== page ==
Ss Joachim and Ann

At Mass on Sunday one of my servers felt dizzy and sat down very hard. One of the other servers went over, without any fanfare, and took his place while keeping watch over the stricken server, about three years his junior. I was impressed with how quickly this young man stepped into this situation to help. Making sure that the younger boy was okay and maintaining the decorum of the Liturgy.

If you knew the older servers parents' there would be no surprise in his actions. His parents are good people who live their faith very publicly. I do not mean in a holy-go-pious manner, but their care and respect of others is most evident, as is maintaining a sense of integrity and dignity at all times. They know that they cannot walk by a mess without in some way offering assistance. And their children have learned this lesson as well.

The Profession of Faith is a very public matter. Too often in religion today we try to make our conscience a private matter. Our culture tends to push the 'Lone Ranger' mentality. In the Scriptures today Moses speaks to God in respect to all of the people. Jesus teaches that evil doers will have a difficult time at the end of the age. In the end our orientation and direction in and about the community is mostly important. While we are good people the question needs to be raised for us as to how we have served God's people.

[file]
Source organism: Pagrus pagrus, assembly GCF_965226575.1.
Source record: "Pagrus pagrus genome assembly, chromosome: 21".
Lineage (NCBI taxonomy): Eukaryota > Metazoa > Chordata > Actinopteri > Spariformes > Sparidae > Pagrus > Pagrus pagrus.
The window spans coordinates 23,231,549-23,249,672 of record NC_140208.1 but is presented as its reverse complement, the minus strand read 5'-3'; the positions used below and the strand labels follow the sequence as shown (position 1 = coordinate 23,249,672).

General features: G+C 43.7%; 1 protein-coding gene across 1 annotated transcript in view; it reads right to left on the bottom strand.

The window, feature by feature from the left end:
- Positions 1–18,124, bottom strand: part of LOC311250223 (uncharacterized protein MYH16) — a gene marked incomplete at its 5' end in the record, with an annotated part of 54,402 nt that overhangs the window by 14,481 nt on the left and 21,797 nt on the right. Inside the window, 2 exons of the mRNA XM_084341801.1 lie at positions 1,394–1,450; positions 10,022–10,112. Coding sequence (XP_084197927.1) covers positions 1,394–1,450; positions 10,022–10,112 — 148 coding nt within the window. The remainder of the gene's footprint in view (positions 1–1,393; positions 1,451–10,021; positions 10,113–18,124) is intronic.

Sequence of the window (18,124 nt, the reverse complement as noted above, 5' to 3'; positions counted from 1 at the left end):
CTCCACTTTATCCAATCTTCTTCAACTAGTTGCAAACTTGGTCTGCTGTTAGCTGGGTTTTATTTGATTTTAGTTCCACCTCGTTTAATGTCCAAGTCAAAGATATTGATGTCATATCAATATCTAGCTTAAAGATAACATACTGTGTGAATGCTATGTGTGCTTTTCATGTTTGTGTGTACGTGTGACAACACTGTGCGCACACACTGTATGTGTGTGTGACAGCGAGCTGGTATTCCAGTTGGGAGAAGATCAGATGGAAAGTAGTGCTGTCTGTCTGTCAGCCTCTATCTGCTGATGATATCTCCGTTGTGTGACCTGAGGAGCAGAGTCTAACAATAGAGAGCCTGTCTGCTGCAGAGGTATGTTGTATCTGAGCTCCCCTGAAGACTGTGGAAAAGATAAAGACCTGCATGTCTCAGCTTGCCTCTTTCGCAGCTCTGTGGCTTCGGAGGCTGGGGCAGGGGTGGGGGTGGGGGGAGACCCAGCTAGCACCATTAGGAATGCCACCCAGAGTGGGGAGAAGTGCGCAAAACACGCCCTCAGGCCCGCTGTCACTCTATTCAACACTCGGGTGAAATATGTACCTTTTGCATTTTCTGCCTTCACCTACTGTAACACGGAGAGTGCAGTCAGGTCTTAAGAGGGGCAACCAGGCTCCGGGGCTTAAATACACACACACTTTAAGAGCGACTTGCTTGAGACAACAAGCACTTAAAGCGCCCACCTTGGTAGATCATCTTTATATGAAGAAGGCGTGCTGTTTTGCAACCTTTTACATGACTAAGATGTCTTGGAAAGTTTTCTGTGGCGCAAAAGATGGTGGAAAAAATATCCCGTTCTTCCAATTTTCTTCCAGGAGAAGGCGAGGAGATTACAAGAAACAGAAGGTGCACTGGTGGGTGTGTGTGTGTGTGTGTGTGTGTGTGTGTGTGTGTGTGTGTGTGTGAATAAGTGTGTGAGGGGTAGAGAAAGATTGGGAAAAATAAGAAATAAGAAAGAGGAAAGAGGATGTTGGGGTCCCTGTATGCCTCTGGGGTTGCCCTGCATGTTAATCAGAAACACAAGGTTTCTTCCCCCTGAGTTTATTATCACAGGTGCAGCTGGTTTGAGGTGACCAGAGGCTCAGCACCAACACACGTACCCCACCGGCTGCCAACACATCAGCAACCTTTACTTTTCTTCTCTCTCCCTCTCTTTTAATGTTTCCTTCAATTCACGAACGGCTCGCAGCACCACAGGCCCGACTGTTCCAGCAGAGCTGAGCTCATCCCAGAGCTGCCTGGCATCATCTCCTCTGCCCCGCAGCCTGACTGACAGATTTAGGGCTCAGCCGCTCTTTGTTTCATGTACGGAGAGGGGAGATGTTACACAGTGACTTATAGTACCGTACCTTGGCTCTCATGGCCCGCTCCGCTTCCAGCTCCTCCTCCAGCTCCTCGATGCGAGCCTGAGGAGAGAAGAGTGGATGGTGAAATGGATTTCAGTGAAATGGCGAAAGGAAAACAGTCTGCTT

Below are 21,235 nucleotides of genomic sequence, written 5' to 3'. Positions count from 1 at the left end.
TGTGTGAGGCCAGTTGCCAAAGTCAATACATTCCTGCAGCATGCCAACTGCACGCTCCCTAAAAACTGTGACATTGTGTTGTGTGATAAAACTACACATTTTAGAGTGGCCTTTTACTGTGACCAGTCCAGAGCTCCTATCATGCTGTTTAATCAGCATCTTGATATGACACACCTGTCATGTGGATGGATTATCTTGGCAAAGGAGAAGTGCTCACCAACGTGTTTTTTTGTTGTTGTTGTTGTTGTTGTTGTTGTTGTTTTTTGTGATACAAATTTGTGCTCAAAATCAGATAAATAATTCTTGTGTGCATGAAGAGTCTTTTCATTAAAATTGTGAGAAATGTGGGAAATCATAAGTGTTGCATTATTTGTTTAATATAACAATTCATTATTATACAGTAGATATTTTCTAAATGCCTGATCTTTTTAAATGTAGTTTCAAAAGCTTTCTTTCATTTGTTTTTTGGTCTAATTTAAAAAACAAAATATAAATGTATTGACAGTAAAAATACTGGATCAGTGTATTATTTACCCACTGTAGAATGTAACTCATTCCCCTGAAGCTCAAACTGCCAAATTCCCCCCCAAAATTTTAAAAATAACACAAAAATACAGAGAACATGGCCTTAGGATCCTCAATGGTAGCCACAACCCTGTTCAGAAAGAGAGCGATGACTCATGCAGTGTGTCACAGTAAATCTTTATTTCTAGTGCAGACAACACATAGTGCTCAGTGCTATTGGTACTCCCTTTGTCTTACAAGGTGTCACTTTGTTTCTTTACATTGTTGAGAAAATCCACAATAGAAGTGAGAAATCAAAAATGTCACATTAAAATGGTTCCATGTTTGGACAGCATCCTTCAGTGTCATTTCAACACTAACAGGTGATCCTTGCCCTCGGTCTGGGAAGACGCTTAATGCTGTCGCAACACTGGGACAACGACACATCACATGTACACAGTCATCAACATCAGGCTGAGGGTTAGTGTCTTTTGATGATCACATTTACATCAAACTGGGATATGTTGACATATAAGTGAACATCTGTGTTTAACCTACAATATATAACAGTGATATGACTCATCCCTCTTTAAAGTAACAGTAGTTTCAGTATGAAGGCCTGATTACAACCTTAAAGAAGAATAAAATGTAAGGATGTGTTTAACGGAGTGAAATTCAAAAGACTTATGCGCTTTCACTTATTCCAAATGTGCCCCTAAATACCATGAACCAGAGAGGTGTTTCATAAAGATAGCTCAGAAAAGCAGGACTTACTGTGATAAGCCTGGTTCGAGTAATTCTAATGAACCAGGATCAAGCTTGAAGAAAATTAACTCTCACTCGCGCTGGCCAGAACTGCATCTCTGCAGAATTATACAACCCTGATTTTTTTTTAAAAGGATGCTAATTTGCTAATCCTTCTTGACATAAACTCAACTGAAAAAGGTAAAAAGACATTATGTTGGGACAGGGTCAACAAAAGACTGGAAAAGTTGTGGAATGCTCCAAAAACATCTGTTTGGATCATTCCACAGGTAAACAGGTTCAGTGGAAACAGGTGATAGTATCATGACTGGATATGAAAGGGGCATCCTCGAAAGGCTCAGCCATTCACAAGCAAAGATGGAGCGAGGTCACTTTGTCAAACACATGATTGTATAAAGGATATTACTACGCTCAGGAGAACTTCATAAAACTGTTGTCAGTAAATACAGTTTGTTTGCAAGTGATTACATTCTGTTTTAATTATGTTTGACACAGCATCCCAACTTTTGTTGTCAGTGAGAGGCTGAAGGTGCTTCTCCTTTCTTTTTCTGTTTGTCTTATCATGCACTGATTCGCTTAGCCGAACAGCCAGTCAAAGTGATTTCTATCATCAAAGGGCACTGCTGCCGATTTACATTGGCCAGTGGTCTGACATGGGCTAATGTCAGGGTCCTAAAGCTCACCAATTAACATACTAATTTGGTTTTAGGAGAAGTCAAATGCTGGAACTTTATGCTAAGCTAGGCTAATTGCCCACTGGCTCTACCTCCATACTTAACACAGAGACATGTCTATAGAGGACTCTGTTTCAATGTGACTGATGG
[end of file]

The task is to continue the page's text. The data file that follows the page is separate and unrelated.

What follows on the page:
Mary in her unconditional 'Yes' recognizes what God has done for all peoples throughout the generations. She confidently gives an affirmative reply because she recognizes God's faithfulness. Moreso she knows that this faith is not just about her; it is about all of God's people. One can only imagine that she came to that understanding partly because of how she was raised. She had heard the stories of faith around the family table. The commands of God were not merely hanging on a wall someplace in the house, but lived in the daily relationships with family and friends.